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Battle of Amstetten

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Battle of Amstetten

Battle of Amstetten
Part of the War of the Third Coalition
Date 5 November 1805
Location Amstetten, Lower Austria
Result French tactical victory
First French Empire  Holy Roman Empire Austrian Empire
Russian Empire
Commanders and leaders
Joachim Murat
Jean Lannes
Michael Kienmayer
Pyotr Bagration
Around 10,000 soldiers 6,700 soldiers
Casualties and losses
Under 1,000 total Russian Empire:
300 killed or wounded
<700 prisoners
Austrian Empire:
1,000 killed, wounded, or prisoners

The Battle of Amstetten was a minor engagement during the War of the Third Coalition between the First French Empire and the alliance of Austria and Russia. It occurred on 5 November 1805, when the retreating Russo-Austrian troops, led by Mikhail Kutuzov, were intercepted by Marshal Joachim Murat's cavalry and a portion of Marshal Jean Lannes' corps. Pyotr Bagration defended against the advancing French troops and allowed the Russian troops to retreat. This was the first fight in which a major part of the Russian Army opposed a significant number of French troops in the open.[1] The total number of Russo-Austrian troops was around 6,700, while the French troops numbered roughly 10,000 troops. The Russo-Austrian forces suffered more casualties but were still able to successfully retreat.


The Battle of Amstetten took place during the War of the Third Coalition, which lasted from 1803 to 1806. This battle took place immediately after the Austrian surrender in the Ulm Campaign. Following the surrender of Karl Mack von Leiberich in the Battle of Ulm, the Russian forces led by Olmutz decided to retreat along the Danube to regroup with other Russian troops. Napoleon was determined to pin down the Russian army and sent Joachim Murat and Jean Lannes to intercept the retreating Russian army.


The French army initially caught up the Russians around Enns, Austria roughly 50 km west of Amstetten and then again at Oed, which was 3 km west of Amstetten. Bagration decided to fend off the French Army at Amstetten and posted his infantry and cavalry atop the hills on both sides of the main road. The artillery was positioned on the main road for the best line of fire. Murat led an initial charge with his cavalry escort of two squadrons against three Austrian cavalry regiments. His troops were overwhelmed and forced to fall back. Murat's troops were then reinforced by Nicolas Oudinot’s grenadiers who were able to prevent Bagration’s advance and forced his line to retreat back into Amstetten. Murat waited for the balance of his column to arrive with Lannes. Lannes was ordered to move against positions held by Bagration and proceeded to attack. Bagration requested reinformancements and was then joined by Miloradovich along with four infantry regiments, ten cavalry regiments and extra artillery. As the battle persisted, The Russian Jägers were forced to fall back and a further attack upon Amsetten routed a Grenz infantry battalion. The battle dwindled down by nightfall.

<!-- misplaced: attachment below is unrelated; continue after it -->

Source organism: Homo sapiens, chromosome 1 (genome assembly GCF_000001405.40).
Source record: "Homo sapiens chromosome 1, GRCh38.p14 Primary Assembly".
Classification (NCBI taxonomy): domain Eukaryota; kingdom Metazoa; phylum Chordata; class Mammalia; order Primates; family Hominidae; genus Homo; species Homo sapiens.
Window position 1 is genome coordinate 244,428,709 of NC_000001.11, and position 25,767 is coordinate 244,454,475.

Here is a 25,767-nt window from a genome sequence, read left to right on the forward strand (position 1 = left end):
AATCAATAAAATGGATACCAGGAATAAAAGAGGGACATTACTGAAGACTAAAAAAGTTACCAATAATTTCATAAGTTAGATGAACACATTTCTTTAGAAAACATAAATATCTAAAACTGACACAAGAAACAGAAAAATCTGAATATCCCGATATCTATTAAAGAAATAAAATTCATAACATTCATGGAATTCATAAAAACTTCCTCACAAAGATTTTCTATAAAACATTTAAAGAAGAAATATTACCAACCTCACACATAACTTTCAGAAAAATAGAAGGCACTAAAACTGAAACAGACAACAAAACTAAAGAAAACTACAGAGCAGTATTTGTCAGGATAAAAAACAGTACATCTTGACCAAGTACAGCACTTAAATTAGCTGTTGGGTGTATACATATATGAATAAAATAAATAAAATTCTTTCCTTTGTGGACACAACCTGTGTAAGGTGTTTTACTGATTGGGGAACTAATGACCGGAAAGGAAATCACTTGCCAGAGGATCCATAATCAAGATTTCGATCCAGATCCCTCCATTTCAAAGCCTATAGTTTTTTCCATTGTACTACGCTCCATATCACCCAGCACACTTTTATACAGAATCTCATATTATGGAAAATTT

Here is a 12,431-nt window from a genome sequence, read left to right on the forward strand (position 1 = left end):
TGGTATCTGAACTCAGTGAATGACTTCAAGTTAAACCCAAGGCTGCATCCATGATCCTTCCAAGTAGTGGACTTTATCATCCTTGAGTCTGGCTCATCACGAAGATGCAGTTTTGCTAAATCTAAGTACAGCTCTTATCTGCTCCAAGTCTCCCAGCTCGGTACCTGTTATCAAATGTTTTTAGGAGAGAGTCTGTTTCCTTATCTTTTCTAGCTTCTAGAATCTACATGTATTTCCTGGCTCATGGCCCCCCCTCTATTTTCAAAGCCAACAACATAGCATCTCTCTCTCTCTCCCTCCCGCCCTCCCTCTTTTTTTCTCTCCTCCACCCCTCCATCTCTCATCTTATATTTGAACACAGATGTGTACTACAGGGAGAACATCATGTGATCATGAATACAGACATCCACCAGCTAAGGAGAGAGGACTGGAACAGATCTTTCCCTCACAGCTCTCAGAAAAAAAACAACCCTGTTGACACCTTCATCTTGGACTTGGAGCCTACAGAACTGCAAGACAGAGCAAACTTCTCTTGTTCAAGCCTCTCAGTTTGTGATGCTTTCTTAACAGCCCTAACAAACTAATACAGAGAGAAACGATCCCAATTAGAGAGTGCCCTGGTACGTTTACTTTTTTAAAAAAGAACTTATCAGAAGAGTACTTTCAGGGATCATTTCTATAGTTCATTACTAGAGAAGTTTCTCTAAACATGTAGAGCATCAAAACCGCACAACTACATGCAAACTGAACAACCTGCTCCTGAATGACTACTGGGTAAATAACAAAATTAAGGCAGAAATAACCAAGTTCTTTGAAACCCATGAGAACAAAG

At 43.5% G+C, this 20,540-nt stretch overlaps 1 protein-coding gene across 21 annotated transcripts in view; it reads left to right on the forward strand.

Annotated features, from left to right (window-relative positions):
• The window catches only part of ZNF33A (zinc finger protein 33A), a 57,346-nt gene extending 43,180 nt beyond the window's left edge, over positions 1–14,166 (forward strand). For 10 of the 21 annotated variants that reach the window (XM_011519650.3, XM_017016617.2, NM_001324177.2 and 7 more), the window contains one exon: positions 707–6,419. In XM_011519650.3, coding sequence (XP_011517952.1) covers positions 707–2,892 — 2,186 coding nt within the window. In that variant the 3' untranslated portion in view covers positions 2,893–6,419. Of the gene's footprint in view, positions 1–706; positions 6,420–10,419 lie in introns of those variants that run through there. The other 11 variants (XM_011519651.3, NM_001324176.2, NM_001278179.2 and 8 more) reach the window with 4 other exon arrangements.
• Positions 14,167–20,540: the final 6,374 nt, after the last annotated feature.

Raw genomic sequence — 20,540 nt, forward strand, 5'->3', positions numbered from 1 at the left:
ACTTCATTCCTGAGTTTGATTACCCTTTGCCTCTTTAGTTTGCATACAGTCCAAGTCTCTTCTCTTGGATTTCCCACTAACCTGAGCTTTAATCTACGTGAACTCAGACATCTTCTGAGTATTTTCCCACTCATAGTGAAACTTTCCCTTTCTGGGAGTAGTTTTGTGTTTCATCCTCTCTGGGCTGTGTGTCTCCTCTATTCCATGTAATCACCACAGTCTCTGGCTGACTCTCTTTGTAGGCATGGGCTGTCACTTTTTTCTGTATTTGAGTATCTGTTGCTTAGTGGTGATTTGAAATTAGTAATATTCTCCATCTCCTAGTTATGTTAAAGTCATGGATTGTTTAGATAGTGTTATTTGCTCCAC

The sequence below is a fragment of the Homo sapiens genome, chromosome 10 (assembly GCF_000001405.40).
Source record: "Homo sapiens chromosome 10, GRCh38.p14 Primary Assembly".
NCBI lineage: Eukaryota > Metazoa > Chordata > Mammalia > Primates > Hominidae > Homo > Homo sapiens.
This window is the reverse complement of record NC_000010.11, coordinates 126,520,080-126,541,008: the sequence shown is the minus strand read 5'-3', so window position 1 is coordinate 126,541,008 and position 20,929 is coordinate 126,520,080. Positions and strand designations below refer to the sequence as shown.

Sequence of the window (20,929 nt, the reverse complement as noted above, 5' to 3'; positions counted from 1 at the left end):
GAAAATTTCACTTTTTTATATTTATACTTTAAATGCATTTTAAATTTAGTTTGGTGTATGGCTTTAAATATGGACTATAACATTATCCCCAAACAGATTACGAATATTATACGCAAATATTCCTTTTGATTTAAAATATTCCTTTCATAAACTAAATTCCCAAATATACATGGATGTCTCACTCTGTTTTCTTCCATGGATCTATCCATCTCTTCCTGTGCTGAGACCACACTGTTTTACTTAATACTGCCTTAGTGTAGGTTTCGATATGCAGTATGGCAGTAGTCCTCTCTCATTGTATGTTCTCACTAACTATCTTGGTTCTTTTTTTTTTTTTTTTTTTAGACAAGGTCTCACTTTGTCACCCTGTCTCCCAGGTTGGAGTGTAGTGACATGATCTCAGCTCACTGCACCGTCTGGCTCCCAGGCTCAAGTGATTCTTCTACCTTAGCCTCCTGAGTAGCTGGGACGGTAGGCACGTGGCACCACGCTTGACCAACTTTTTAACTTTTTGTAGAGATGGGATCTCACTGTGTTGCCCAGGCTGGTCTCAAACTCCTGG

One thousand Austrian soldiers were killed, wounded, or captured. Three hundred Russian soldiers were killed or wounded, and fewer than seven hundred were captured. Bagration successfully performed his duty as the rear guard and allowed the remaining Russo-Austrian troops to retreat overnight. The Russo-Austrian troops suffered more casualties than the French army, but there is still confusion regarding who won the battle with both sides stating they were outnumbered.


  1. ^ Kagan, 458
  • Frederick W. Kagan. The End of the Old Order: Napoleon and Europe, 1801-1805; Da Capo Press; 2007; (ISBN 0306811375).

External links

  • Napoleonic wargame site featuring an article with orders of battle and a map [1].
  • Rickard, J (20 March 2012), Battle of Amstetten, 5 November 1805,

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